This book is written about how three mutually reinforcing skills make a complete trader.
1). Pattern Recognition and Discretionary Trading.
Using the Wyckoff method you will see chart representations of how hot growth stocks are accumulated in bases for long periods of time. They eventually have pull backs then break out to new highs and trend. You will also see how they eventually have exhaustion tops on high volume that fail to rally and they begin to break down in distribution with lower lows and lower highs. The author encourages discretionary trading through experience by being able to identify market action through the models from past stocks. This work ties in nicely with the school of thought from legendary traders William J. O’Neil, Jesse Livermore, and Nicolas Darvas.
2). Behavioral finance and systems building.
The book teaches that readers must be flexible in their trading. We are merely a ship on a sea of market participant opinions. Follow the prevailing sentiment during the middle of the the trend, and go contrary to it at the extreme tops and bottoms. Hope, fear, and greed are the dangers and the movers of the market that cause support and resistance, trends, and chart patterns. The action of the stock market is nothing more than a manifestation of mass crowd psychology in action. The Pruden model shows a chart of how accumulation, mark-up, distribution, and markdown works in the market tied to price, volume, sentiment, and time. It truly explains how the price pattern and charts in growth stocks generally play out historically.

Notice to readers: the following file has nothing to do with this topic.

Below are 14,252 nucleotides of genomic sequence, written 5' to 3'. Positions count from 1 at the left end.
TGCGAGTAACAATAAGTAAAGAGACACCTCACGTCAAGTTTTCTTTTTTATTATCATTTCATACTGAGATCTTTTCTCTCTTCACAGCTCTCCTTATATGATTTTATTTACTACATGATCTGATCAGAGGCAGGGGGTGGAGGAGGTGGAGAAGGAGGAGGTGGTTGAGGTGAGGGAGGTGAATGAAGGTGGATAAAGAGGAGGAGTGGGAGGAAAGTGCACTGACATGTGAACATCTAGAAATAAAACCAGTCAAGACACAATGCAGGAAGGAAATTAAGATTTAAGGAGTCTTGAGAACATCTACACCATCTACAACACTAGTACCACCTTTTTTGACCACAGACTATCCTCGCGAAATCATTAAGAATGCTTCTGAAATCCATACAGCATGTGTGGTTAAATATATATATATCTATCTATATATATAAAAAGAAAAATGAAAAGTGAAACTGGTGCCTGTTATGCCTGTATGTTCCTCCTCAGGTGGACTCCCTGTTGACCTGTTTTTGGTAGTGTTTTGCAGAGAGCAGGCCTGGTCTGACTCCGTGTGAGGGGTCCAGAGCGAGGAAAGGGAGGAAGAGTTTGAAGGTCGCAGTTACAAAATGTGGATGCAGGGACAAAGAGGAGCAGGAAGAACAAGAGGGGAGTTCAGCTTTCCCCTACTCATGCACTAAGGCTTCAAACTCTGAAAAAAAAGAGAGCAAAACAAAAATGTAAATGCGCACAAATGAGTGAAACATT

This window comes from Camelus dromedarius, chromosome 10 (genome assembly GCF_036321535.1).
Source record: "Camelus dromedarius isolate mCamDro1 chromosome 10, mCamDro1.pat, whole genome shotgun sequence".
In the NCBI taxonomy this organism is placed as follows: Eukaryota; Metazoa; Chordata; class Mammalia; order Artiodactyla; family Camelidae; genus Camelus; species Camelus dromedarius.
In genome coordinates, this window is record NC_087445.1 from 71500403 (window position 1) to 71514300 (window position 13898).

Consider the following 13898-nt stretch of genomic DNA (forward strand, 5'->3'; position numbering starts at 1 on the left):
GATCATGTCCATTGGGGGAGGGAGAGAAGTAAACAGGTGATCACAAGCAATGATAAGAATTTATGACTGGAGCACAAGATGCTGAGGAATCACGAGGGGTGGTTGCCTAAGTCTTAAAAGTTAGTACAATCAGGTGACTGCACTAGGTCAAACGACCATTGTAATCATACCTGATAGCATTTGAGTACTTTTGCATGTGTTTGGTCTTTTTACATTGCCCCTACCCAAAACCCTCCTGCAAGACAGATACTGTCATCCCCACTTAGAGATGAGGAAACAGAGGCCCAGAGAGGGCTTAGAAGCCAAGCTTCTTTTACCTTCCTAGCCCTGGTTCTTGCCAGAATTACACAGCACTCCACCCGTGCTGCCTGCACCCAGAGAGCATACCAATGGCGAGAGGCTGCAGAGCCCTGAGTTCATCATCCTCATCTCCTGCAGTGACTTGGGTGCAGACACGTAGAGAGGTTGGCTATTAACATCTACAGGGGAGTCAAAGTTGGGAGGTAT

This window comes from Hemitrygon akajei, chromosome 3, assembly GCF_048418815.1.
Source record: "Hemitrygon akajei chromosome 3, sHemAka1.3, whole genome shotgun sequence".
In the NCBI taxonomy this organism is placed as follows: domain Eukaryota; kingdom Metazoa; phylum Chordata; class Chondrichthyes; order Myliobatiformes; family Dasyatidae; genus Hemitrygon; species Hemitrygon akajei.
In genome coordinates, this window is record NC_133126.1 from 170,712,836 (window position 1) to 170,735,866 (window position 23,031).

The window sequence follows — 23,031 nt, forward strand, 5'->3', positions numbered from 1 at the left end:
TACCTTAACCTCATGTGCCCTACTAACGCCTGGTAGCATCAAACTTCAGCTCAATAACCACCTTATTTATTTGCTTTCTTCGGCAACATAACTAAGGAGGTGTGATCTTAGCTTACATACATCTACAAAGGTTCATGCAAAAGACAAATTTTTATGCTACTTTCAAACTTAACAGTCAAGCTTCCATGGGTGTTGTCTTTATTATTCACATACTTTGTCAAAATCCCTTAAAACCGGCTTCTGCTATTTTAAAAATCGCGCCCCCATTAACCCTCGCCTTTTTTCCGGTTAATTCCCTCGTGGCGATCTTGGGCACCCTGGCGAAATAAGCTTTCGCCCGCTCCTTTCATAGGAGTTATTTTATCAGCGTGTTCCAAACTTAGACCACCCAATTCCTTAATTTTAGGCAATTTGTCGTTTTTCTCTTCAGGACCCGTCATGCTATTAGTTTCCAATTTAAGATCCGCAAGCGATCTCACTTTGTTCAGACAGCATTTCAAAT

3). The ten tasks of top trading:
Daily self analysis Daily mental rehearsal Developing a low risk idea Stalking Action Monitoring Take profits or abort Periodic review Daily briefing Out
The book covers all the aspects of trading psychology in depth, I found this information to very useful at the time I read it to carry me along in my evolution as a trader. The psychological insights in this book is worth the price of the book alone.
The book also discusses the principle of the “Composite Man”, it is much like Benjamin Graham’s “Mr. Market”. It explains that you must think of the market as one person you are trading against and your job is to understand how he is trading to adjust your trading accordingly to the markets price action.
This book is geared toward traders who rely on trading patterns and other trader’s psychology as their primary edge, and will appeal to traders interested in these styles. This book is a key book for all traders who truly want to be successful.